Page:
Alarm für Cobra 11 - Die Autobahnpolizei (1996) - News Poster

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Germany mulls quota for homegrown TV

Germany mulls quota for homegrown TV
COLOGNE, Germany -- Are "House", "CSI: Miami", "Monk" and "Desperate Housewives" a threat to the German TV industry? That seems to be the opinion of several local politicians who are calling for a quota for homemade series on German primetime.

"A quota for German series could preserve our TV production industry," Erwin Ruddel, a media spokesman for the conservative CDU told German tabloid Bild Zeitung in a story published Wednesday. "The Germany industry shouldn't get a raw deal."

A quota to keep U.S. series out might seem extreme, but things are starting to look dire for German TV producers. Five years ago, German series dominated primetime. The low-budget hospital drama "Nikola" on commercial channel RTL outperformed "ER" in the ratings by a factor of two or three.

Then came "Lost" and "Desperate Housewives". Then came "CSI". Then came "House". The recent renaissance in U.S. series has driven German shows off the schedule. Across the main commercial networks, there is only one German-made series in primetime: RTL's long-running Autobahn cops show "Alarm for Cobra 11".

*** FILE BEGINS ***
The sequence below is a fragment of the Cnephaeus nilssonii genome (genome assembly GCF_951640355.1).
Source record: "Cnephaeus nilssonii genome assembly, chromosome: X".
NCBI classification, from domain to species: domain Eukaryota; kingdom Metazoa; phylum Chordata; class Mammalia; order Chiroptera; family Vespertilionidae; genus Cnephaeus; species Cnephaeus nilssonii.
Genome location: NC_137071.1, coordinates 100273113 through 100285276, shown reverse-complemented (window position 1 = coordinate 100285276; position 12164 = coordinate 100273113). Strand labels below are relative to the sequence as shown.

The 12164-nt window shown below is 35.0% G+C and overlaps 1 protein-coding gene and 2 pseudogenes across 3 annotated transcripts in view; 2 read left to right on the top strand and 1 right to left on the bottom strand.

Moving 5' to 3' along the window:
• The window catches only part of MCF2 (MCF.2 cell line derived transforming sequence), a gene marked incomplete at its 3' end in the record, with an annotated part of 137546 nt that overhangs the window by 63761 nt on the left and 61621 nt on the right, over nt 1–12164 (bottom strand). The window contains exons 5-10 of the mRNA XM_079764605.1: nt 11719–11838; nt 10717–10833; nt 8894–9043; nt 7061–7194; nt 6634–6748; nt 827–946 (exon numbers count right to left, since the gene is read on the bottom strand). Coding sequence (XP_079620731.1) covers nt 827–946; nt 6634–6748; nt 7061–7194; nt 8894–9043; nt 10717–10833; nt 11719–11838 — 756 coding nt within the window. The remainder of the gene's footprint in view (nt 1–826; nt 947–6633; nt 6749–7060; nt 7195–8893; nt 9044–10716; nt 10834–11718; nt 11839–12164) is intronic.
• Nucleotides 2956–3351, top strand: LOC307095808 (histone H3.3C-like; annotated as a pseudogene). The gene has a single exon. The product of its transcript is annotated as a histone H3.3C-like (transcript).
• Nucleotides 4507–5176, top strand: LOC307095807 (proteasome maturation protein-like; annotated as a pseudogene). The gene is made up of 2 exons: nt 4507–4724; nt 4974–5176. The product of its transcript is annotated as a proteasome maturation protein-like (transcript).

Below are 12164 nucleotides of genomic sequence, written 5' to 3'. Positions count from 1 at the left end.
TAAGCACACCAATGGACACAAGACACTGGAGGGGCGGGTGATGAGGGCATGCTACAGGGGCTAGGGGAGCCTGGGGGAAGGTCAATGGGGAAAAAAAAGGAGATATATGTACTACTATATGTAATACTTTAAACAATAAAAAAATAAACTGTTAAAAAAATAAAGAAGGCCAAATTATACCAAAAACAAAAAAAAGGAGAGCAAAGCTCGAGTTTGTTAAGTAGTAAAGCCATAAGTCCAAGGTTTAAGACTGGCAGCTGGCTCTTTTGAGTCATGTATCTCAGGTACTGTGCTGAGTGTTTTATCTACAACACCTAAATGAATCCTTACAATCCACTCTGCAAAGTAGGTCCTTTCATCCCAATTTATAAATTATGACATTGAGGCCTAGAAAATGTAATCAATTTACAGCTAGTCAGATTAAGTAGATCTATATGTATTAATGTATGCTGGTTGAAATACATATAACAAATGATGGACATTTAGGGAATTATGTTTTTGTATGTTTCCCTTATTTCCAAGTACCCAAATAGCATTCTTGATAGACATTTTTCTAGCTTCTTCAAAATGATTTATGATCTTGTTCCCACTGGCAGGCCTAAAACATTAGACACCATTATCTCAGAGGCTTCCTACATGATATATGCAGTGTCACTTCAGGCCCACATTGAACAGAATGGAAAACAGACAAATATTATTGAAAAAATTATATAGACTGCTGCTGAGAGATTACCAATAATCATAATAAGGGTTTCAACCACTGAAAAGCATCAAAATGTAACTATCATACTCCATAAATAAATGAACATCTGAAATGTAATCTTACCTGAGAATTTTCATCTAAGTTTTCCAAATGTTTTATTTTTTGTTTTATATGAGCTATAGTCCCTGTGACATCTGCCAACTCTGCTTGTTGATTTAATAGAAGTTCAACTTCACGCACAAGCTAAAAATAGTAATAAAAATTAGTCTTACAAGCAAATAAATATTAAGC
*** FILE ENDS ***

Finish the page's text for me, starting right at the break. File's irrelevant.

While German commercial broadcasters are still producing plenty of shows, they now tend to be low-budget reality or local-language knockoffs of international formats such as "Who Wants to Be a Millionaire?" and "American Idol".

German parliamentarian and former TV journalist Reinhard Grindel of the CDU is pushing German channels to introduce a voluntary quota of homemade series.

Action plan: Germans eye world

Action plan: Germans eye world
COLOGNE, Germany -- Germany's long-running advertising slump is forcing local action genre producers to set their sights on the world markets if they want to survive. The country's stunt and action producers have gained a reputation internationally for action sequences in locally produced cop shows and TV movies such as Alarm for Cobra and The Blood of the Templers. Now German action producers say the economy is dictating that they expand into English-language productions. A German made-for-TV movie, Good Girl, Bad Girl, which wrapped production in Cologne last week, is a perfect example of the trend. It was shot in English with British actors Graham McTavish, Nick Brimble and Michael Culver alongside German TV stars Julia Stinshoff and Hendrik Duryn. The drama is part of the production group Action Concept's growing slate of English-language actioners, which also includes Dark Ride, a Speed-style chaser featuring Charmed star Drew Fuller, and martial arts title Lasko, starring Arnold Vosloo (The Mummy).

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